Laurie Nathan, director at the Centre for Mediation at the University of Pretoria.
Laurie Nathan, director at the Centre for Mediation at the University of Pretoria.

THE revelations of fugitive former Central Intelligence Agency employee Edward Snowden that the British spied on South Africa at a meeting of the Group of 20 in 2009 has brought the practice of eavesdropping by governments into sharp focus.

It has to be said that it came as no surprise that the British and Americans were interested in what was going on within the South African delegation. After all, president Thabo Mbeki had been ousted in what was effectively a coup and South Africa had elected Jacob Zuma, a man alleged to be corrupt, president.

Since it is no surprise that most countries routinely conduct surveillance, it is also not surprising that South Africa is processing a law — the Intelligence Laws Amendment Bill — that will allow unfettered monitoring of communications entering the country from abroad.

Given that neither of the above was a surprise, what is surprising is the apparent ease with which the surveillance was executed.

Apparently the South Africans were lured into specially monitored internet cafes where e-mails and cellphone communications were monitored — even though it is common knowledge that you do not even do your banking there, let alone deal with state secrets.

But the biggest problem with all of this is that such surveillance of foreigners is palpably illegal in terms of both international law and domestic law. In SA the Regulation of Interception of Communications Act requires judicial sanction for any surveillance.

Only in dire cases where the interception is needed to stop a serious crime or to save a life are agents allowed to make the interception, then retrospectively apply for judicial sanction.

But the General Intelligence Laws Amendment Bill allows for what is known as foreign signals intelligence to be gathered. This involves the interception of communications originating from outside of South Africa’s borders and includes communications that pass through the country or end up in South Africa.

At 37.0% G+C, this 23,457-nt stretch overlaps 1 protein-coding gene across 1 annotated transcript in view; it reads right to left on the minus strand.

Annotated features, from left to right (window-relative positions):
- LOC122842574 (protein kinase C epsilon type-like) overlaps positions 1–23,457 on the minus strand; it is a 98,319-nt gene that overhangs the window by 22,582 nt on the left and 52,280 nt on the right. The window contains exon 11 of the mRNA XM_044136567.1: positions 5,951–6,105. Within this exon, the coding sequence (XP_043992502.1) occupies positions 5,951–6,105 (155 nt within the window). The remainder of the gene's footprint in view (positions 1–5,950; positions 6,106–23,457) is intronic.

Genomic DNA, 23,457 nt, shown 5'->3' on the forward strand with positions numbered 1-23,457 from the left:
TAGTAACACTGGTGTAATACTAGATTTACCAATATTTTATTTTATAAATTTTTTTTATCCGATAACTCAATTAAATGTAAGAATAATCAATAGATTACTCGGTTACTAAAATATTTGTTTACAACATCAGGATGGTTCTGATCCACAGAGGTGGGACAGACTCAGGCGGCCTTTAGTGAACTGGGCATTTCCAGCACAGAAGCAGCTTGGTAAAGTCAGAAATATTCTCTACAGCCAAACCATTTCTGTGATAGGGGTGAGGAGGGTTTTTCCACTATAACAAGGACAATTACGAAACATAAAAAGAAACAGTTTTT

So clearly a South African in London could very easily have communications with his or her family intercepted because this qualifies as foreign signals intelligence. This would be an infringement of the constitutional right to privacy.

The Mail & Guardian also made the observation that "even where communication is entirely domestic — a Skype call or a Yahoo e-mail between two individuals on South African soil — the bill may still regard it as a ‘foreign’ communication. This is because such communication passes through a foreign server and is therefore, by definition, a foreign signal".

Then there is the small matter of international law.

South Africa is a signatory to the United Nations (UN) Universal Declaration of Human Rights.

University of Pretoria Centre for Mediation director Laurie Nathan says in a critique of the bill that the constitution says " the Republic is bound by international agreements that were binding on South Africa when the constitution took effect, and that customary international law is law in the republic unless it is inconsistent with the constitution or an Act of Parliament".

Mr Nathan further argues that the interception would infringe the right to privacy where the communication is sent by a South African who is outside the country, since citizens do not forfeit their rights in relation to the state when they are abroad.

In addition, article 12 of the Universal Declaration of Human Rights states that "no one shall be subjected to arbitrary interference with his privacy, family, home or correspondence … Everyone has the right to the protection of the law against such interference."

This right is repeated in article 17 of the International Covenant on Civil and Political Rights, to which South Africa is a signatory.

In short, says Mr Nathan, the right to privacy is a universal human right that is protected by the constitution and applies as much to people outside the country as to people inside.

"The Constitutional Court has emphasised the necessity for adequate safeguards where legislation permits infringements of the right to privacy. The General Intelligence Laws Amendment Bill does not contain any such safeguards," he concludes.

So, unfettered foreign signals intelligence would infringe the rights of foreigners as well because the UN declaration also guarantees the privacy of the individual.

Securocrat culture has grown significantly in South Africa. Indeed, State Security Minister Siyabonga Cwele, in arguing for the General Intelligence Laws Amendment Bill and the Protection of State Information Bill, often spoke as if South Africa was awash with foreign spies.

Mr Snowden’s revelations create the danger that securocrats will feel even more paranoid than they clearly do now. The spying on South Africans in London and the unfettered power to intercept foreign signals intelligence could have the perverse effect of more and more surveillance taking place without judicial sanction and that is the last thing South Africa needs.